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Kiln Safety in Schools

Gas- and electric-fired kilns are commonly found in school art rooms, artisan shops and manufacturing facilities. As with other types of heat-producing equipment, there are risks of fire and personal injury associated with kiln operation. To reduce these risks, follow the guidelines outlined below.

Kiln Room Ventilation Requirements

The clay firing process produces carbon monoxide and various other combustion gases that may cause adverse health effects. Studies show that carbon monoxide levels around operating kilns are in excess of 400 ppm, well above the OSHA standard.

Additionally, certain clays, glazes and fuels also produce gases (e.g., chlorine, fluorocarbons, sulfur dioxide, nitrogen oxides and ozone) that may be released during the firing process.

For these reasons, it is essential to provide adequate ventilation. At a minimum, kilns should be equipped with a ventilation hood, ductwork and an exhaust fan that removes gases and harmful byproducts of the firing process.

The ventilation system should be designed and installed by a qualified contractor, balanced to handle the maximum amount of air flow and vented directly to the outside environment.

A downdraft ventilation system is the best option for ventilation. This method removes combustion gases prior to them entering the surrounding room. Canopy hoods can also be used; however, their effectiveness depends on the distance of the hood above the kiln and the amount of makeup air coming into the room. To be efficient, the hood must be 12 to 30 inches above the kiln and at least 250 cubic feet per minute (cfm) of makeup air must be delivered into the room.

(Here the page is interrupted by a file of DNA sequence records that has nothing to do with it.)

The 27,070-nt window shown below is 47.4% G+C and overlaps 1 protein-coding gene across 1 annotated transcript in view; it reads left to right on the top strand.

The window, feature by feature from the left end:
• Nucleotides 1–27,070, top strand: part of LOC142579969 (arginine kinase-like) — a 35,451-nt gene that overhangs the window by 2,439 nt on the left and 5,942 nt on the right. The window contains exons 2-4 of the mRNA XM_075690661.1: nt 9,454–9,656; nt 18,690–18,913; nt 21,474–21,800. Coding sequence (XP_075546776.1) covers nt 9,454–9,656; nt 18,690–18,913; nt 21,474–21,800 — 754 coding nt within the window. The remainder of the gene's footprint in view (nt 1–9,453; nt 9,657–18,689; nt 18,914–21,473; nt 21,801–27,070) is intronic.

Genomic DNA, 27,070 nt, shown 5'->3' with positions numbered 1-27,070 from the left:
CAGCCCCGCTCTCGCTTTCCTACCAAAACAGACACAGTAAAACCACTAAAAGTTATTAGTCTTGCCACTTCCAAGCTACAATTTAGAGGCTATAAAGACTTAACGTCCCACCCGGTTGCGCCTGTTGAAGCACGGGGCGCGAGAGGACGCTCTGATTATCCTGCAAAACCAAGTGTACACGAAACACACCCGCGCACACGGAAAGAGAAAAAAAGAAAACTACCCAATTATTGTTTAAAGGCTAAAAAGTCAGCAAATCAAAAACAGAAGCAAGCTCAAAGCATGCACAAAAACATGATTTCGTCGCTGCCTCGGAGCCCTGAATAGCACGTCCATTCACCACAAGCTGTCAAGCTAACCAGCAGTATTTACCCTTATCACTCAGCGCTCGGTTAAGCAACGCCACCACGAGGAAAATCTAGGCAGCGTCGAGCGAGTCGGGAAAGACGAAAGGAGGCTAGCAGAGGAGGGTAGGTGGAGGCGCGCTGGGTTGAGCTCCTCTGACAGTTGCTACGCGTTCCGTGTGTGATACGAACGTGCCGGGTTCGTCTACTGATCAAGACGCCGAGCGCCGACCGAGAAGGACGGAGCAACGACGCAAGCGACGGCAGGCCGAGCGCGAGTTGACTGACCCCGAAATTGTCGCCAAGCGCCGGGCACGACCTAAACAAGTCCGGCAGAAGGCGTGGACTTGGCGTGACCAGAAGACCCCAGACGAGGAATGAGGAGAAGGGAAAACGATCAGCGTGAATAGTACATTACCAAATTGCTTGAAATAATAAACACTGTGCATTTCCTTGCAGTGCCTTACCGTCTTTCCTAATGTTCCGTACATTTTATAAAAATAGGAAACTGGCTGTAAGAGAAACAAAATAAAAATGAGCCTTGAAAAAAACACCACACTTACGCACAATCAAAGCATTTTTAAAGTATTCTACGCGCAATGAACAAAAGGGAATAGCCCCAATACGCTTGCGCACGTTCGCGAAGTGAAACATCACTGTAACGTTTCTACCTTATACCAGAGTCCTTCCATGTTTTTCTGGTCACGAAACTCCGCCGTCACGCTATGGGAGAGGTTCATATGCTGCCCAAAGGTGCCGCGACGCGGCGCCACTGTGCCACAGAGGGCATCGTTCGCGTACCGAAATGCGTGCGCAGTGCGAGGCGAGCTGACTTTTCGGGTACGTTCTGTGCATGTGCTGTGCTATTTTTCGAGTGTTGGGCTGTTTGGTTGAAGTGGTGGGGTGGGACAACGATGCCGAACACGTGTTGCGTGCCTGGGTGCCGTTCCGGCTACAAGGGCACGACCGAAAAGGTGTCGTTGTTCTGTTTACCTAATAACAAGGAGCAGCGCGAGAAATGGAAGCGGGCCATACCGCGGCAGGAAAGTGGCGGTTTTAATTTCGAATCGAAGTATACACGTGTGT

When using natural gas or propane-fired kilns, install carbon monoxide alarms. If excess carbon monoxide is detected, move all individuals out of the room, shut the gas off at the source and power down the kiln. High carbon monoxide levels are usually caused by an improperly designed or poorly operating ventilation system—get them repaired by a qualified contractor or ventilation professional.

Clearances for Kilns

Locate kilns at least 18 inches from noncombustible surfaces and 36 inches from combustible surfaces. And always place kilns on noncombustible flooring (i.e., solid masonry or concrete that is 2 inches thick), extending 12 inches beyond the base of the kiln.

When determining clearances, remember to allow adequate room for opening, loading and routine maintenance tasks around the kiln. Be sure to read and follow manufacturer's recommendations regarding kiln placement.

Preventing Kiln Fires

To avoid kiln fires, keep combustible materials at least 36 inches from the kiln during operation. Items such as paper, solvents and flammable liquids should be kept at an even greater distance.

A multipurpose A-B-C dry chemical fire extinguisher should be kept near the kiln. And make sure those using the kiln are trained annually on the proper use of the extinguisher.

Electrical Kiln Guidelines

Before installing an electric kiln, make sure the correct voltage, amperage and phase are available. Employ a licensed electrician to install the proper electrical supply. Kilns must be properly grounded and installed in accordance with all national and local electrical and fire codes.

Do not use an electric kiln in wet conditions and always unplug all equipment when conducting any type of servicing or maintenance.

Personal Protective Equipment When Using a Kiln

Personal protective equipment (PPE) must be used at all times when working with a kiln. Heat-resistant gloves should be used for removing peepholes and when unloading fired items. Shade #3 welding glasses should be used when looking into an operating kiln.

These glasses offer protection against infrared radiation, which is hazardous to the eyes and can cause cataracts after years of exposure. Everyone working with kilns must be trained to use proper PPE and usage should be enforced at all times.

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